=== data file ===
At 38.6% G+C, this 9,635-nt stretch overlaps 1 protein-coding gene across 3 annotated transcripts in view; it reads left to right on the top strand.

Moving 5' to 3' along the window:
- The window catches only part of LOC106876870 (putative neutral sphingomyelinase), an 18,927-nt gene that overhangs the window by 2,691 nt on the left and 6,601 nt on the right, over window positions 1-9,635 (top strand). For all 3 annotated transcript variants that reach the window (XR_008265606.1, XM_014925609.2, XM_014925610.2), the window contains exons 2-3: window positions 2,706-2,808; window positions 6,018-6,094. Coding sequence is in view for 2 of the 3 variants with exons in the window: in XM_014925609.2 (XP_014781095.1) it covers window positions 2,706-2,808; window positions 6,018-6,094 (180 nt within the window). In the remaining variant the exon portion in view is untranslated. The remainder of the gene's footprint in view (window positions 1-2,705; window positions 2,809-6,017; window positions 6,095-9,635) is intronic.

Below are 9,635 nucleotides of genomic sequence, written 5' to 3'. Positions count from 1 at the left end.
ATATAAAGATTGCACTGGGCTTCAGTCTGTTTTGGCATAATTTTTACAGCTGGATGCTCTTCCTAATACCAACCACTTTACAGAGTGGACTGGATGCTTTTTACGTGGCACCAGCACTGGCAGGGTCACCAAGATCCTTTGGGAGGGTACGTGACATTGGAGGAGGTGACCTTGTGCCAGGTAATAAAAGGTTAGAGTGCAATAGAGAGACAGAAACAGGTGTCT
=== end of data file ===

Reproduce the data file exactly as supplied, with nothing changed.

At 38.6% G+C, this 9,635-nt stretch overlaps 1 protein-coding gene across 3 annotated transcripts in view; it reads left to right on the top strand.

Moving 5' to 3' along the window:
- The window catches only part of LOC106876870 (putative neutral sphingomyelinase), an 18,927-nt gene that overhangs the window by 2,691 nt on the left and 6,601 nt on the right, over window positions 1-9,635 (top strand). For all 3 annotated transcript variants that reach the window (XR_008265606.1, XM_014925609.2, XM_014925610.2), the window contains exons 2-3: window positions 2,706-2,808; window positions 6,018-6,094. Coding sequence is in view for 2 of the 3 variants with exons in the window: in XM_014925609.2 (XP_014781095.1) it covers window positions 2,706-2,808; window positions 6,018-6,094 (180 nt within the window). In the remaining variant the exon portion in view is untranslated. The remainder of the gene's footprint in view (window positions 1-2,705; window positions 2,809-6,017; window positions 6,095-9,635) is intronic.

Below are 9,635 nucleotides of genomic sequence, written 5' to 3'. Positions count from 1 at the left end.
ATATAAAGATTGCACTGGGCTTCAGTCTGTTTTGGCATAATTTTTACAGCTGGATGCTCTTCCTAATACCAACCACTTTACAGAGTGGACTGGATGCTTTTTACGTGGCACCAGCACTGGCAGGGTCACCAAGATCCTTTGGGAGGGTACGTGACATTGGAGGAGGTGACCTTGTGCCAGGTAATAAAAGGTTAGAGTGCAATAGAGAGACAGAAACAGGTGTCT